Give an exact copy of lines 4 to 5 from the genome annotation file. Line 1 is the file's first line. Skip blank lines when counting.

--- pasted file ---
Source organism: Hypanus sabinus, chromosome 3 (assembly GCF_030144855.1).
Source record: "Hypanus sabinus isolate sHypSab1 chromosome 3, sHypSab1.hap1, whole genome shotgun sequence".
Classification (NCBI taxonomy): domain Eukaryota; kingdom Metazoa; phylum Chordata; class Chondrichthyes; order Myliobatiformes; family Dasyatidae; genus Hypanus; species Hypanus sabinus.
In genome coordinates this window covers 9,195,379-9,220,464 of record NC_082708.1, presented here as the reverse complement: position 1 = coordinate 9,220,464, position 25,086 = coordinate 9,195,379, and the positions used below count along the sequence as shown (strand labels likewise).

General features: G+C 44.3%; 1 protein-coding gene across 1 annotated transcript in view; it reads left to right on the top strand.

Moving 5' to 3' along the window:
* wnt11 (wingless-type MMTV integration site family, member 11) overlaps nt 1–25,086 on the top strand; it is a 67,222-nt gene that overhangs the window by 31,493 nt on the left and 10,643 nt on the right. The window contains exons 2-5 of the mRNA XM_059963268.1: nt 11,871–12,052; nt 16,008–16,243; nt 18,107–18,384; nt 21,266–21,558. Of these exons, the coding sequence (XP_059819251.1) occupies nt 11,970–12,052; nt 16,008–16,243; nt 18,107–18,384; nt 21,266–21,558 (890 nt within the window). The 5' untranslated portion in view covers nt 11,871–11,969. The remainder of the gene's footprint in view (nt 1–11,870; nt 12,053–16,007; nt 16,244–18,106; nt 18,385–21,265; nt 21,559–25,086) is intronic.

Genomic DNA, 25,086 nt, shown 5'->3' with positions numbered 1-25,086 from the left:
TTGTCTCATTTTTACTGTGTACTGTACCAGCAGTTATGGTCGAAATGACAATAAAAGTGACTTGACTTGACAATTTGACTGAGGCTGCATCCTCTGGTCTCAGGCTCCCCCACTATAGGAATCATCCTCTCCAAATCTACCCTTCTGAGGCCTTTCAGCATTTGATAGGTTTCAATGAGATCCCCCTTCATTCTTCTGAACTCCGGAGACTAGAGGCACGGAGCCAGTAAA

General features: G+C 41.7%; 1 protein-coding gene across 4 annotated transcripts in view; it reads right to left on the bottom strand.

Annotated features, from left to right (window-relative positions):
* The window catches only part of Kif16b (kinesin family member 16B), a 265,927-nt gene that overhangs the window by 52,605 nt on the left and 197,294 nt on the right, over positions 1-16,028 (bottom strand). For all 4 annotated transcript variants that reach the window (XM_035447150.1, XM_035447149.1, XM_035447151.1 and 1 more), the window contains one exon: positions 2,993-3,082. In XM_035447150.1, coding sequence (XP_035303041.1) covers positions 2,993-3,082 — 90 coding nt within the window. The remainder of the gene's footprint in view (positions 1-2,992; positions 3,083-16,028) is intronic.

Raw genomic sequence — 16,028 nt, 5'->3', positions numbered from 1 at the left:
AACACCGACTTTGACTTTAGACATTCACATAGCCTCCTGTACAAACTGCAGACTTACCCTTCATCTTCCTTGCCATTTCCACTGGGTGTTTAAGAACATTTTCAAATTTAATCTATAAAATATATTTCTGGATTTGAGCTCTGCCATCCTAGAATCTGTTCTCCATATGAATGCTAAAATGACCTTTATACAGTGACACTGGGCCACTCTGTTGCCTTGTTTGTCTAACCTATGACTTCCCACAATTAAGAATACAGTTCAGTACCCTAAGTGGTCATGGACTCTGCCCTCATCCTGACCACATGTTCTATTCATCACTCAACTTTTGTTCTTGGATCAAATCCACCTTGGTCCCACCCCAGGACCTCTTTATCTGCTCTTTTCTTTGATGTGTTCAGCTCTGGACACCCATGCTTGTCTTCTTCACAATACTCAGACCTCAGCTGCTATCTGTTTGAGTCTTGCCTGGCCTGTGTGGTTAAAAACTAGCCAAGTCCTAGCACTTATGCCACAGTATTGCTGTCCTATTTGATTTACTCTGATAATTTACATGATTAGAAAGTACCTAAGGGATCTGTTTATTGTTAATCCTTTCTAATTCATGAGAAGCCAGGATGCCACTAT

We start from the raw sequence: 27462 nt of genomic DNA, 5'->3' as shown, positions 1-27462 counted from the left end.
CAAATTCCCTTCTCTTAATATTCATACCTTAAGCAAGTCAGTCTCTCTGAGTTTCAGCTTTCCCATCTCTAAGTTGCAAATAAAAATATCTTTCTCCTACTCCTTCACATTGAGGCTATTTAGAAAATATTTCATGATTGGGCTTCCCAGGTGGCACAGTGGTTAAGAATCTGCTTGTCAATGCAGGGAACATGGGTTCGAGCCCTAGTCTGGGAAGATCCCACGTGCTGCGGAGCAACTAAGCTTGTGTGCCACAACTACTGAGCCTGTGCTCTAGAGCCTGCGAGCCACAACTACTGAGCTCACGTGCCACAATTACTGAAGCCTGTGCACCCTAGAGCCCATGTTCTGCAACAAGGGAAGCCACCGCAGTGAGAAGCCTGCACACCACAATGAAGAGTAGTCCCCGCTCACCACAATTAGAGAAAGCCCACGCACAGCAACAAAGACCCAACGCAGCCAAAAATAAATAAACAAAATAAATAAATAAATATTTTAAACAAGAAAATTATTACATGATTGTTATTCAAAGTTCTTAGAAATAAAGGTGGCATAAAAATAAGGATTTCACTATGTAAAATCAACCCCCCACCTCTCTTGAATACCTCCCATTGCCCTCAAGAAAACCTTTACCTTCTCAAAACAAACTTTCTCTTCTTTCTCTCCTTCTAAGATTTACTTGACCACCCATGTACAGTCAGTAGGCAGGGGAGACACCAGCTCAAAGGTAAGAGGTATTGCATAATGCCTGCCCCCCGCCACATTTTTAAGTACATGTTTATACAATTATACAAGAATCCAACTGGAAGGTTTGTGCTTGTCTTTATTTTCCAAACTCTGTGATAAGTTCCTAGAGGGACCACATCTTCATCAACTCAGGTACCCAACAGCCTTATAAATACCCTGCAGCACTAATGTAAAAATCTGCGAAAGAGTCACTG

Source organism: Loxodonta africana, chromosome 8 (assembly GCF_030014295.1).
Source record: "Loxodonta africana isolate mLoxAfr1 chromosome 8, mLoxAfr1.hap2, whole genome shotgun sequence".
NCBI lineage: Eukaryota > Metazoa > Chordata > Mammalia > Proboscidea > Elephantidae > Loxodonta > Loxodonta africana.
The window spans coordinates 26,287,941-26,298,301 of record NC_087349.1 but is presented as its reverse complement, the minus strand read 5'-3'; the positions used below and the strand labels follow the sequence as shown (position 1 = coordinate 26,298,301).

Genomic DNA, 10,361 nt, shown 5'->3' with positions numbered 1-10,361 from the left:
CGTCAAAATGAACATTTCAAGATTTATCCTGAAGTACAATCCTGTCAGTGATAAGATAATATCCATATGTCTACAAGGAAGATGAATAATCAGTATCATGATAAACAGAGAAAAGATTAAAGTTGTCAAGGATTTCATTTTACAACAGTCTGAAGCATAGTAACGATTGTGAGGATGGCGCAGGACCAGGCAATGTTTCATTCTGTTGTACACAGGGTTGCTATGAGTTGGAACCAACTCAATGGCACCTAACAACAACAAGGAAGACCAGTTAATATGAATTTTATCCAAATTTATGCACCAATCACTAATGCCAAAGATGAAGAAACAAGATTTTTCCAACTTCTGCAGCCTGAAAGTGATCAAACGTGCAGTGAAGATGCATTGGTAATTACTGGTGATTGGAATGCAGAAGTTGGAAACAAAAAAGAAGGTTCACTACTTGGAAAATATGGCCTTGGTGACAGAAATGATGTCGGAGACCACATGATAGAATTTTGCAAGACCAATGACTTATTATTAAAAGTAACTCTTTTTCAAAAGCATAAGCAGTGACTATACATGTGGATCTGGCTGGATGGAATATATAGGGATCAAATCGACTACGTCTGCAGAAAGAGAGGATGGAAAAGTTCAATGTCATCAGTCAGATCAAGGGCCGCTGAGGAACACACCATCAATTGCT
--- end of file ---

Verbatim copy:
In genome coordinates this window covers 9,195,379-9,220,464 of record NC_082708.1, presented here as the reverse complement: position 1 = coordinate 9,220,464, position 25,086 = coordinate 9,195,379, and the positions used below count along the sequence as shown (strand labels likewise).

General features: G+C 44.3%; 1 protein-coding gene across 1 annotated transcript in view; it reads left to right on the top strand.